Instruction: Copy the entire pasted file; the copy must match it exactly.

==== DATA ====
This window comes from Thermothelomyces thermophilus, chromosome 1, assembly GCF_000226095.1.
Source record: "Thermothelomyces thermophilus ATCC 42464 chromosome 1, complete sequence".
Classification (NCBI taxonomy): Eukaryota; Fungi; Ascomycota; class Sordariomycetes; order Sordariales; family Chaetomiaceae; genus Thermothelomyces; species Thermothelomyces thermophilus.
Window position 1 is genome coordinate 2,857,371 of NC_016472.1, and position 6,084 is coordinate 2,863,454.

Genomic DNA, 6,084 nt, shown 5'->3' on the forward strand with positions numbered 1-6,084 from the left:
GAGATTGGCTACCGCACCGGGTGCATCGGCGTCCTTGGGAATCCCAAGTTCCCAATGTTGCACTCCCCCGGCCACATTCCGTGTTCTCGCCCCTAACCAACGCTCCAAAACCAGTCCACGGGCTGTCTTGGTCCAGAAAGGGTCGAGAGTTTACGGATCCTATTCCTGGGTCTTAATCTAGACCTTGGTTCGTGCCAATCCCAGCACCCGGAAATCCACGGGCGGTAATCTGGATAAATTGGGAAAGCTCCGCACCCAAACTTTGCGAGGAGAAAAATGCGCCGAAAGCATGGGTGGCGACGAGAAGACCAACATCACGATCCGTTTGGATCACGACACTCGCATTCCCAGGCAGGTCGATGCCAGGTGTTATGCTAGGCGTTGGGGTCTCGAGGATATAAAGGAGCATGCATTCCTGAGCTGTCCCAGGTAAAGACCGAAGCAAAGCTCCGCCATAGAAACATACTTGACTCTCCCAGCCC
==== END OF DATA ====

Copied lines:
This window comes from Thermothelomyces thermophilus, chromosome 1, assembly GCF_000226095.1.
Source record: "Thermothelomyces thermophilus ATCC 42464 chromosome 1, complete sequence".
Classification (NCBI taxonomy): Eukaryota; Fungi; Ascomycota; class Sordariomycetes; order Sordariales; family Chaetomiaceae; genus Thermothelomyces; species Thermothelomyces thermophilus.
Window position 1 is genome coordinate 2,857,371 of NC_016472.1, and position 6,084 is coordinate 2,863,454.

Genomic DNA, 6,084 nt, shown 5'->3' on the forward strand with positions numbered 1-6,084 from the left:
GAGATTGGCTACCGCACCGGGTGCATCGGCGTCCTTGGGAATCCCAAGTTCCCAATGTTGCACTCCCCCGGCCACATTCCGTGTTCTCGCCCCTAACCAACGCTCCAAAACCAGTCCACGGGCTGTCTTGGTCCAGAAAGGGTCGAGAGTTTACGGATCCTATTCCTGGGTCTTAATCTAGACCTTGGTTCGTGCCAATCCCAGCACCCGGAAATCCACGGGCGGTAATCTGGATAAATTGGGAAAGCTCCGCACCCAAACTTTGCGAGGAGAAAAATGCGCCGAAAGCATGGGTGGCGACGAGAAGACCAACATCACGATCCGTTTGGATCACGACACTCGCATTCCCAGGCAGGTCGATGCCAGGTGTTATGCTAGGCGTTGGGGTCTCGAGGATATAAAGGAGCATGCATTCCTGAGCTGTCCCAGGTAAAGACCGAAGCAAAGCTCCGCCATAGAAACATACTTGACTCTCCCAGCCC